I met a Swede, a Canadian and a Dutchman in the afternoon and we set off for the two-day hike up the gorge the next morning. The path climbs up the mountainside via the melodramatically named “28 bends” and at the end of an overcast day we stayed at a hostel overlooking the craggy mountains on the other side of the gorge; a thick mist oozing from their tops. The next day was clear and the views spectacular. Waterfalls splashed across the path, near-blinding sunlight streamed down everywhere and we reached the end before walking back along the bottom. I left the next morning after the dormitory I slept in was struck by a sneak thief who removed cameras and cash from the pillowsides of an Australian man and two Danish girls. Luckily, my easily accessible valuables were untouched.

One night back in Dali and I was on the road headed south. I descended through long, fertile valleys where people lounged happily in the cool evenings. I was glad to be back on the bike and enjoy some solitude after the occasionally maddening crowds. I had two days of rain and mist while climbing through high mountains on impressively built roads, contenting myself with imagining the doubtlessly sweeping views that hid behind the clouds. Crossing the swollen, brown Mekong for the first time was an eerie experience as it seemed utterly still and disappeared after just 100 yards in each direction where a wet wall of fog clamped down on the silent waters. I imagined the long journey they had taken from the source high on the Tibetan Plateau and pictured the long route ahead, some of which I would be following, to southern Vietnam.

On one steep climb I grabbed the side of a slow-moving truck which instantly and deliberately swerved towards the gutter, forcing me to let go. Later that day I caught another one for the final mile to the top. The driver pulled over at the pass and invited me to eat with him in a restaurant. We sat and chatted incomprehensibly while tucking into oily bowls of cabbage and pig fat.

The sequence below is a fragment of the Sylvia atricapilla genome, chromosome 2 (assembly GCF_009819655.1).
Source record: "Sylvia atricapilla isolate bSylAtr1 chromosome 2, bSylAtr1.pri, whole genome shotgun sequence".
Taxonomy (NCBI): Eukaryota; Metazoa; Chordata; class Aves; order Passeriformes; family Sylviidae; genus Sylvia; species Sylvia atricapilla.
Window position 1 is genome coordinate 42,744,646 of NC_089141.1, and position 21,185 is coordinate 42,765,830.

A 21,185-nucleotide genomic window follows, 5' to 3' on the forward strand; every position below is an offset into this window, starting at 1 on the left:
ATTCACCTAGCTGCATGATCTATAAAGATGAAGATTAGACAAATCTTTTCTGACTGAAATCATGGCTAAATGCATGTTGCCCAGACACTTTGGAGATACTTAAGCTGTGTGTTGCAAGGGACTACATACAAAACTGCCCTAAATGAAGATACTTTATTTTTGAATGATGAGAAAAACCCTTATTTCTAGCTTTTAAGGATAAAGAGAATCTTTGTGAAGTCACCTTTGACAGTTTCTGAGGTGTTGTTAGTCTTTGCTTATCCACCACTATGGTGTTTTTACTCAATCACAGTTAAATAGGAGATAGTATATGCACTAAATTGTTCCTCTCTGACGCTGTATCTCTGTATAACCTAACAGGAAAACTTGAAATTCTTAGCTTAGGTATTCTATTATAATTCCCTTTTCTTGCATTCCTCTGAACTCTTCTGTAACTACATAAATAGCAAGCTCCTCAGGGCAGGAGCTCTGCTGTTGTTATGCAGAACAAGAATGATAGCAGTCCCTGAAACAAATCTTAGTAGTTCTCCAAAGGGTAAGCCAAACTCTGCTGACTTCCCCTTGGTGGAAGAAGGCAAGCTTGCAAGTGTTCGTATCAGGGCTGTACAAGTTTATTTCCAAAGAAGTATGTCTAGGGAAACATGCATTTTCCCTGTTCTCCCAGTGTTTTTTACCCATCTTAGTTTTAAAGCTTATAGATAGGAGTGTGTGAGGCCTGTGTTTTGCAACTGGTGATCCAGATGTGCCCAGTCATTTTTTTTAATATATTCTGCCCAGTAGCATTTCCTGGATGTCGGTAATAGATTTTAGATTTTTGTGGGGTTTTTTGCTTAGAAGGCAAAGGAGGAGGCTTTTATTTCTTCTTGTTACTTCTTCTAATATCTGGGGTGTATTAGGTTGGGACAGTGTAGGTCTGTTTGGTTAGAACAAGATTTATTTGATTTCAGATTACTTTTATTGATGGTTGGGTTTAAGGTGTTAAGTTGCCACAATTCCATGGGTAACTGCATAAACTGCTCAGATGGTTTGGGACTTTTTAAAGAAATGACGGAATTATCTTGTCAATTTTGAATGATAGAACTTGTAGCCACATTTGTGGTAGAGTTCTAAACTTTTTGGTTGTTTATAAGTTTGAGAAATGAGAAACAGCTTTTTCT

Punctures were a daily nuisance and I brought a cheap Chinese chain which snapped four times on a single hill climb before I replaced it with my knackered one from Kathmandu. At some point I crossed into the tropics for the first time on my journey. The weather grew accordingly heated and more humid. In one town a large gathering of 16-18 year old boys invited me to join them for lunch on the roadside. I ate while they passed around a small shard of mirror, taking turns to preen. At least three of them were wearing make-up. Due to the One Child Policy in China, there are significantly more males than females as girls are often aborted before birth or even killed shortly afterwards as they are less profitable than a son. Due to this there are roughly 25 million young men in the country who will never find wives. This statistic has given rise to extreme vanity (laboriously extravagant and ridiculous hairstyles abound) in the competition to snag one of the relatively few women who resultantly can afford to be exceedingly domineering and just plain rude. I often saw women screeching hysterically in public while there docile partners endured with heads bowed.

The next 120 miles of road was being rebuilt so detours on bumpy, makeshift roads were common. Trucks would bounce by, kicking up thick clouds of dust. Sometimes I would be stopped by a casual worker while car-sized boulders were loosened before clattering down the cliffs and rolling across the road with a deafening clap. On several occasions I witnessed the undeniably inefficient sight of two trucks passing in different directions bearing identical loads of rocks, earth or rubble. Surely a phone call would save a lot of time and petrol in these instances?

For one long stint I was turfed onto a winding old cobblestone road that zigzagged through steep rice terraces, neat tea plantations and quaint farmyards. I camped on hilltops and in the mornings enjoyed fresh air and golden panoramas during my breakfast of porridge and locally grown coffee (filtered though an old sock). Tropical birdsong lulled me to sleep at night and woke me gently at day break. The road workers were extremely friendly and I was invited to eat with them on several occasions. It struck me that they were always of the local (predominantly south-east Asian) ethnicity and that those keeping shops and driving cars were all of Han Chinese decent. I began to understand that modern China consists of the eastern heartland and several colonised hinterlands where the local people are ethnically, linguistically and ideologically different. Tibet, Xinjiang, Inner Mongolia, Yunnan, Lijiang. All instances of largely exploitative colonisation. Admittedly, things are often efficient and infrastructure has been put in place but it is the Han who benefit from it. The local people are building roads for low pay and harvesting rice, often for export to the east. Regardless, the biggest smiles, friendliest greetings and occasional beers all came from the locals rather than the Han.